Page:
I find the results of this pool (and a significant number of comments) appalling. Except for Catherine Stinson's, the comments and the votes seems to completely miss the symbolic value of this boycott, and to focus on immediate, pragmatic and personal effects. The idea of solidarity with the colleagues and the students could not attend or would not dare to, the imposture of the "international" dimension claimed by the conference - a claim they will still use when it will come to list the "international conferences attended" in their CV... -, in other words: the simple moral dimension of this boycott is for the most part ignored!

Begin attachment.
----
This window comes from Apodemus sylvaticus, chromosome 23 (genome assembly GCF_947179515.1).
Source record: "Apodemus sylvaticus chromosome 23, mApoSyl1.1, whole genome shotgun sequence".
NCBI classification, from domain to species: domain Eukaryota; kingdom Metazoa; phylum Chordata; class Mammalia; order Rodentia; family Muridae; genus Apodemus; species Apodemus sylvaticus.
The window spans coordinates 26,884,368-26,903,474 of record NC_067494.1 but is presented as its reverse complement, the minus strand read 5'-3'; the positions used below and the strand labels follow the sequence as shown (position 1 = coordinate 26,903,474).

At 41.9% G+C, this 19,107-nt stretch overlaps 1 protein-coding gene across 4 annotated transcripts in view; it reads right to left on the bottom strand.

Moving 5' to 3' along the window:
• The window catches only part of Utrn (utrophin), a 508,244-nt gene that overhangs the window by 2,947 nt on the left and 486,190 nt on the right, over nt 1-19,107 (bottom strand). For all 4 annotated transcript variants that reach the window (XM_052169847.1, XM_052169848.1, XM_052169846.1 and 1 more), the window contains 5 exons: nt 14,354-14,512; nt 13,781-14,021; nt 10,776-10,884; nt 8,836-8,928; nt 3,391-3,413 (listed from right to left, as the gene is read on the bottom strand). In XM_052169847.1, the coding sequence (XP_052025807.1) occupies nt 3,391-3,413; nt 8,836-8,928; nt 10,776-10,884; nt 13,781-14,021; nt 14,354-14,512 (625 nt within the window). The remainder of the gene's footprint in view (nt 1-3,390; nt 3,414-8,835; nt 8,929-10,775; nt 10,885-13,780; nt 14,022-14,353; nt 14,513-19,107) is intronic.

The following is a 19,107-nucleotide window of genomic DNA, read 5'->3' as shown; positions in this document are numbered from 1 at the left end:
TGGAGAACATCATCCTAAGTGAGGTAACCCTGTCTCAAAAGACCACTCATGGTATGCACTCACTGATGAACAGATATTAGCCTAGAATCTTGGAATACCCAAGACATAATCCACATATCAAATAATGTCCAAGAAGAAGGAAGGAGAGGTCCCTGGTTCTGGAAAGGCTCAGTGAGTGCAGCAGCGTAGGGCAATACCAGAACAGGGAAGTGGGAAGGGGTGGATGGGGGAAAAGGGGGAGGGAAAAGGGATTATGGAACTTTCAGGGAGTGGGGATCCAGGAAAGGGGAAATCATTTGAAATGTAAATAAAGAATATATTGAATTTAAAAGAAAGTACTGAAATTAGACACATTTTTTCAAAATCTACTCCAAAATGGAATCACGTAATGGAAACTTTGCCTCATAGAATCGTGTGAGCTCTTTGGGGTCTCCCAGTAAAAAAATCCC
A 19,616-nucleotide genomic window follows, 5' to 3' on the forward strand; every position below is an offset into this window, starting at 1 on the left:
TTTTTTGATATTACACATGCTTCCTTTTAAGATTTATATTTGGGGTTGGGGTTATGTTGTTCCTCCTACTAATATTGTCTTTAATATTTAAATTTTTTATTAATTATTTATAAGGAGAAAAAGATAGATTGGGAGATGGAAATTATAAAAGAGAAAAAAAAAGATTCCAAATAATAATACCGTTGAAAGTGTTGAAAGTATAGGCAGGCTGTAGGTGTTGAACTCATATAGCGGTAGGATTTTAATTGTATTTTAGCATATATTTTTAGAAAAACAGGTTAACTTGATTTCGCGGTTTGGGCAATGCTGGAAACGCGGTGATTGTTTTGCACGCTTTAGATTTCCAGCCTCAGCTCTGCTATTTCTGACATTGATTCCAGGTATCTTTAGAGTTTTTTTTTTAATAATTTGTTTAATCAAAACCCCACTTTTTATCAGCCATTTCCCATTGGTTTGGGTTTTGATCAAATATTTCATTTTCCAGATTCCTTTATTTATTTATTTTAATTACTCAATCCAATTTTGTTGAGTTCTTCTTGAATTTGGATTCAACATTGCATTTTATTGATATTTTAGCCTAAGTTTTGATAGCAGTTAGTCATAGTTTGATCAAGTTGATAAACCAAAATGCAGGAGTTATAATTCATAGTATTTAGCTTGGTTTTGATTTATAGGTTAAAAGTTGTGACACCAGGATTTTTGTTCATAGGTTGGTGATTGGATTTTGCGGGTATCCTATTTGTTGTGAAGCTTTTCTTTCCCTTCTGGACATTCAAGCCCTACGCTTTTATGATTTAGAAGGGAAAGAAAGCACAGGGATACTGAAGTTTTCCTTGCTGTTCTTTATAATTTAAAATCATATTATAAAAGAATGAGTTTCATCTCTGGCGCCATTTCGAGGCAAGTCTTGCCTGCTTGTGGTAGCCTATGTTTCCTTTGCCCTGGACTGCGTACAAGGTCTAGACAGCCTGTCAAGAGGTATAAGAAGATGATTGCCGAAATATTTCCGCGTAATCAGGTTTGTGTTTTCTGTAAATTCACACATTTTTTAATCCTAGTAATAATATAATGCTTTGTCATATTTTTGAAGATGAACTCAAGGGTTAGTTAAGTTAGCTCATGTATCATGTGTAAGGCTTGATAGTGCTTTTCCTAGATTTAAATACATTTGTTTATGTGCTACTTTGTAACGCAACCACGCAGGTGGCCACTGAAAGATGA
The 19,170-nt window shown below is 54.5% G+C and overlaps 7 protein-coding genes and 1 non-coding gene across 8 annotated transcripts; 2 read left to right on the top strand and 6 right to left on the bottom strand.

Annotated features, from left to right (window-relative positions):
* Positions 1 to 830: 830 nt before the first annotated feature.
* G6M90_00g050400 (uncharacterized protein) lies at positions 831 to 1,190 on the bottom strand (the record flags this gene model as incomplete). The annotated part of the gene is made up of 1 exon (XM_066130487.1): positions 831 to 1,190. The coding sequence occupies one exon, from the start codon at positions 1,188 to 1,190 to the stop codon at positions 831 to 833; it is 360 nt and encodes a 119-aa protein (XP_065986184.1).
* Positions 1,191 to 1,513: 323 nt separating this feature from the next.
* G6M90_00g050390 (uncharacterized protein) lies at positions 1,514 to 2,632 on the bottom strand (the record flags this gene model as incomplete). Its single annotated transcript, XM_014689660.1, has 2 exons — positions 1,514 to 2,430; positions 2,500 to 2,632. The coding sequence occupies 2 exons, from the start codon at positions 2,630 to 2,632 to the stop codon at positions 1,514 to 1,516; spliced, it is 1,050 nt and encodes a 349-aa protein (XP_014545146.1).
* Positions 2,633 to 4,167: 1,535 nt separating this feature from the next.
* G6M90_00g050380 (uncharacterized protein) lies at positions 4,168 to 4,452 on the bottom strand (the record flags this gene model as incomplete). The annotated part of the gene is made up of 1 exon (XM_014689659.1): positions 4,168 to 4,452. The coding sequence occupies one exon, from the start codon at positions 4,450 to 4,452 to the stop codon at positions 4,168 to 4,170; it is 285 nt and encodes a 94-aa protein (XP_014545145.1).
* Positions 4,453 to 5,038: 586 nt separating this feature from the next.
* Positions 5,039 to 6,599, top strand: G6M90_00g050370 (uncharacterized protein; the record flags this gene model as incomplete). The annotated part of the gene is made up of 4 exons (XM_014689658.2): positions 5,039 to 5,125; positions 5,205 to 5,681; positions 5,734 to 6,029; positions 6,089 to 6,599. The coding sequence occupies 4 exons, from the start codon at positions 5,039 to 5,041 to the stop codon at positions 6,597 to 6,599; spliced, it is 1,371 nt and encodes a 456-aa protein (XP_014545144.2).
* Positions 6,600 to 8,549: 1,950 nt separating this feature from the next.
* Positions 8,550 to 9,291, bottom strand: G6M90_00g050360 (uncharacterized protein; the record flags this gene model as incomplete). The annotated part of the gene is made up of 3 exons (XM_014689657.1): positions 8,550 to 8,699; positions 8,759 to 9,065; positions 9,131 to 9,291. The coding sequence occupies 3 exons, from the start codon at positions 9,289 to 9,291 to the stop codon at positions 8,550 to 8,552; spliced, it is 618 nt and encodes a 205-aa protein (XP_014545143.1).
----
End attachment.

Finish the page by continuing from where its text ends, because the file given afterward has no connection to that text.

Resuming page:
Perhaps the problem is that APA meetings are a) not really international research oriented but rather are a big local job market fair. b) Attendees go there not because of their intellectual appetite for international research (conveniently delivered at home) but because either they have to be there to interview a candidate for a job or they are scheduled for a job interview. Or because they feel they need to build up their network by showing up and easily pile up one more line for their CV. So why bother with applied moral principles ? To claim that we are against the ban is far enough, and has the huge advantage to position ourselves correctly in the wildly liberal field of humanities, without having to sacrifice anything! "The art of the deal"!